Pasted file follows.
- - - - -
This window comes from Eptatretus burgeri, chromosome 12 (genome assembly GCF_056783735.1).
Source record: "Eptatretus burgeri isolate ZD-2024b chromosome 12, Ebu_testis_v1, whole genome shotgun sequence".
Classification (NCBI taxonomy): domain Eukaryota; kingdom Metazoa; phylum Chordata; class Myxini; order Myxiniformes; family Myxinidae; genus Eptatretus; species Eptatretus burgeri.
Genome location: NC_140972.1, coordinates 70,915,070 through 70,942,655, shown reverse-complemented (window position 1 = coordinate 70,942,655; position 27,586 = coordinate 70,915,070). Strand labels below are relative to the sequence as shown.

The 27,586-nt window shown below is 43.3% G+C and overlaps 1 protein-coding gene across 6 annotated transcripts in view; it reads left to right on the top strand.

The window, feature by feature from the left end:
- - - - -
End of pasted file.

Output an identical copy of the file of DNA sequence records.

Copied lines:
This window comes from Eptatretus burgeri, chromosome 12 (genome assembly GCF_056783735.1).
Source record: "Eptatretus burgeri isolate ZD-2024b chromosome 12, Ebu_testis_v1, whole genome shotgun sequence".
Classification (NCBI taxonomy): domain Eukaryota; kingdom Metazoa; phylum Chordata; class Myxini; order Myxiniformes; family Myxinidae; genus Eptatretus; species Eptatretus burgeri.
Genome location: NC_140972.1, coordinates 70,915,070 through 70,942,655, shown reverse-complemented (window position 1 = coordinate 70,942,655; position 27,586 = coordinate 70,915,070). Strand labels below are relative to the sequence as shown.

The 27,586-nt window shown below is 43.3% G+C and overlaps 1 protein-coding gene across 6 annotated transcripts in view; it reads left to right on the top strand.

The window, feature by feature from the left end: